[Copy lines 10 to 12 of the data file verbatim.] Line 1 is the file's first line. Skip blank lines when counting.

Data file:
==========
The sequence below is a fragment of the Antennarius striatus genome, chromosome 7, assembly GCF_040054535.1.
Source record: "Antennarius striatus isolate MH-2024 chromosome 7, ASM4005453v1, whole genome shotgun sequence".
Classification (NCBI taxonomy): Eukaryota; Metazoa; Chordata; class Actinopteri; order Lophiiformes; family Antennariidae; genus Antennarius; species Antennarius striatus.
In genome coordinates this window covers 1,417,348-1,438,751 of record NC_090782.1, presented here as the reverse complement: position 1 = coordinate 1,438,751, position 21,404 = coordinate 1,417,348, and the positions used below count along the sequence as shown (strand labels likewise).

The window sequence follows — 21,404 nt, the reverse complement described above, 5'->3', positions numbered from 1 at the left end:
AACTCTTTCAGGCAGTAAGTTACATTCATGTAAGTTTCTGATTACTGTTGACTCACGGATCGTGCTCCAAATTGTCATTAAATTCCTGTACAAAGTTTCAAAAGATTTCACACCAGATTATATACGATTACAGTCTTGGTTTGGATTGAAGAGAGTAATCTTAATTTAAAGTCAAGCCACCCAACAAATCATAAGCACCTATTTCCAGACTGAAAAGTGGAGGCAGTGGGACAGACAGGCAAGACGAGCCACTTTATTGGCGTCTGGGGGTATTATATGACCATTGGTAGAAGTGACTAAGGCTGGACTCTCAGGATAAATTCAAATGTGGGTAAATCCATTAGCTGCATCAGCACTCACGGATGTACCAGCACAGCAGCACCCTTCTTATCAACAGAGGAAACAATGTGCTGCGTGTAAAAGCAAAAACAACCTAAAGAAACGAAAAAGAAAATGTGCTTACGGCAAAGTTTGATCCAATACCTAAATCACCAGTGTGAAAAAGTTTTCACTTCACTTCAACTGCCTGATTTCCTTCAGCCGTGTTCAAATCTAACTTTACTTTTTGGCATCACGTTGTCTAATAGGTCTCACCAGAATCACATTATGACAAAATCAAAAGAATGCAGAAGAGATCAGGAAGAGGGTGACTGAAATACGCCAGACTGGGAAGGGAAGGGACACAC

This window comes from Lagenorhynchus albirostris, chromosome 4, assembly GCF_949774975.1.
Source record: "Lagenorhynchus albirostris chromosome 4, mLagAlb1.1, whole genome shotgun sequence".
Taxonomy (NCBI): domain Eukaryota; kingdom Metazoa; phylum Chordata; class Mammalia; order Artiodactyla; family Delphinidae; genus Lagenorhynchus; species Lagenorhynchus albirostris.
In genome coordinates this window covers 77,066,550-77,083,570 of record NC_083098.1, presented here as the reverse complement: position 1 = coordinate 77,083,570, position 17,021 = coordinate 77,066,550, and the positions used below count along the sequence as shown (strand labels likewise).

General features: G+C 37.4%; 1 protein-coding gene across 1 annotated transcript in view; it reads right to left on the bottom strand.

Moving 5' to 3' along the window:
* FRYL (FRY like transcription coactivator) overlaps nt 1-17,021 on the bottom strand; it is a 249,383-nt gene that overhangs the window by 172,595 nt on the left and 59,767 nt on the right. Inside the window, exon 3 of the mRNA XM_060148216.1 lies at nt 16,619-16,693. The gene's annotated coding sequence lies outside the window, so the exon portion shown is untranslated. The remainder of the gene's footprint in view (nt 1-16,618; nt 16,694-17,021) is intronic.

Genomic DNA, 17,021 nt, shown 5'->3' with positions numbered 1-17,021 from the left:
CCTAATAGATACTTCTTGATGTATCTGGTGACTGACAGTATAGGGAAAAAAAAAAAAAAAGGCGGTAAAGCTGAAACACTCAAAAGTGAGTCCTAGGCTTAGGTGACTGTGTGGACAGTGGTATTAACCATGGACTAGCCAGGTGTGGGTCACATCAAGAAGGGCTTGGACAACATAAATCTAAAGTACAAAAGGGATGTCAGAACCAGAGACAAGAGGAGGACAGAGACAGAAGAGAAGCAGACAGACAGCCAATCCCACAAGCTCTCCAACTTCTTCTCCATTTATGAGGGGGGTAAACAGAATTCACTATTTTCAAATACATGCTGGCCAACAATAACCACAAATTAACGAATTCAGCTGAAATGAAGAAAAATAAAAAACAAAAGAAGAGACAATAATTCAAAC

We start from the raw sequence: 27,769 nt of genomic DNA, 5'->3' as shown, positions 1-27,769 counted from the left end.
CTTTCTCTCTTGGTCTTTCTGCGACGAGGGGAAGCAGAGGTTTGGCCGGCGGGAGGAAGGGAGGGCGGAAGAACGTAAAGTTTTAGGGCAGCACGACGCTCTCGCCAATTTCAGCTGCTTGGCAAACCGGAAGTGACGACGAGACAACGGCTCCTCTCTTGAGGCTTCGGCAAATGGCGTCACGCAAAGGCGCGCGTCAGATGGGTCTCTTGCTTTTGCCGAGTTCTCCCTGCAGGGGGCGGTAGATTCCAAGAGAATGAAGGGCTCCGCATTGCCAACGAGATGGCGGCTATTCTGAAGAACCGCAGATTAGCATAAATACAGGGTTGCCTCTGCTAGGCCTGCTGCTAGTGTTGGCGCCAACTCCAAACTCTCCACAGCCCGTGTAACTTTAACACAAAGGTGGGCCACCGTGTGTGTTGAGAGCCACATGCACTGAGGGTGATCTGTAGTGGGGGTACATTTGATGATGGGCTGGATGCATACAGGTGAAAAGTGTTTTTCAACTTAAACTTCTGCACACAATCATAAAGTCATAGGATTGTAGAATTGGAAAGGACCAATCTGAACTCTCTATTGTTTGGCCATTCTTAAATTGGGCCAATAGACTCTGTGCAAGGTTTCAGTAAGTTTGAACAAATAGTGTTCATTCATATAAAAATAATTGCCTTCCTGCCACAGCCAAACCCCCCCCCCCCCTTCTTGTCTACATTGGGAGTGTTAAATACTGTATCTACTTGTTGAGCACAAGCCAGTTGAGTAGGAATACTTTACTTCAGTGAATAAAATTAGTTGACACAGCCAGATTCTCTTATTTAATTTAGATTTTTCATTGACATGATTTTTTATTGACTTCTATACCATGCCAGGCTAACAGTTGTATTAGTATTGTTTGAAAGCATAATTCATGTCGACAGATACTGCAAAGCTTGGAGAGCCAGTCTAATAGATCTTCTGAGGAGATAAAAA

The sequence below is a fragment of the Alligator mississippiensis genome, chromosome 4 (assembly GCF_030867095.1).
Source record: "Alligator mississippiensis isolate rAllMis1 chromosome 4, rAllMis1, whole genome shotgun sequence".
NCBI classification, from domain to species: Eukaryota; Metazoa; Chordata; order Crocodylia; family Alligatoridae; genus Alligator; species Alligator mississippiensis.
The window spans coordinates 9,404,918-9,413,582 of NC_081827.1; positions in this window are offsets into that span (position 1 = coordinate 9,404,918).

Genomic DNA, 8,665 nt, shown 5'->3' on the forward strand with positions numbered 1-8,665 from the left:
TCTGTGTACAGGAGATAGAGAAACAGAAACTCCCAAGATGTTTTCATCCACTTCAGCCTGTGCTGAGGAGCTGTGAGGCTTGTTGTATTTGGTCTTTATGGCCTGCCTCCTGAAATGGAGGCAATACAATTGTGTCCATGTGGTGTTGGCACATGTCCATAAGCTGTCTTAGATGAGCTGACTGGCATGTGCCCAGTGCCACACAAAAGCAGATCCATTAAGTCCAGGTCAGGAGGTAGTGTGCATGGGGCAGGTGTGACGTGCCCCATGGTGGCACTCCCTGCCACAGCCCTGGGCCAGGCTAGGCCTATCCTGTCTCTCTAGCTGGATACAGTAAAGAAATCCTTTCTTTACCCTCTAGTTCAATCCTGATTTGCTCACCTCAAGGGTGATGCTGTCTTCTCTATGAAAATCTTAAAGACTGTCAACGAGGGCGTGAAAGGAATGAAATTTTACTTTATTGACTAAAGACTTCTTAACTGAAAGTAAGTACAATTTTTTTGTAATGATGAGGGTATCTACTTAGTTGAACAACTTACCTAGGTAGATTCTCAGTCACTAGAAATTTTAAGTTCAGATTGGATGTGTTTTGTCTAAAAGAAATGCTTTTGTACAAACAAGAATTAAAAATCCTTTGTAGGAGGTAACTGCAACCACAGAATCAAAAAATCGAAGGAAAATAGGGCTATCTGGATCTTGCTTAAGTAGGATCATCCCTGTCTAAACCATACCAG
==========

In genome coordinates this window covers 77,066,550-77,083,570 of record NC_083098.1, presented here as the reverse complement: position 1 = coordinate 77,083,570, position 17,021 = coordinate 77,066,550, and the positions used below count along the sequence as shown (strand labels likewise).

General features: G+C 37.4%; 1 protein-coding gene across 1 annotated transcript in view; it reads right to left on the bottom strand.

Moving 5' to 3' along the window: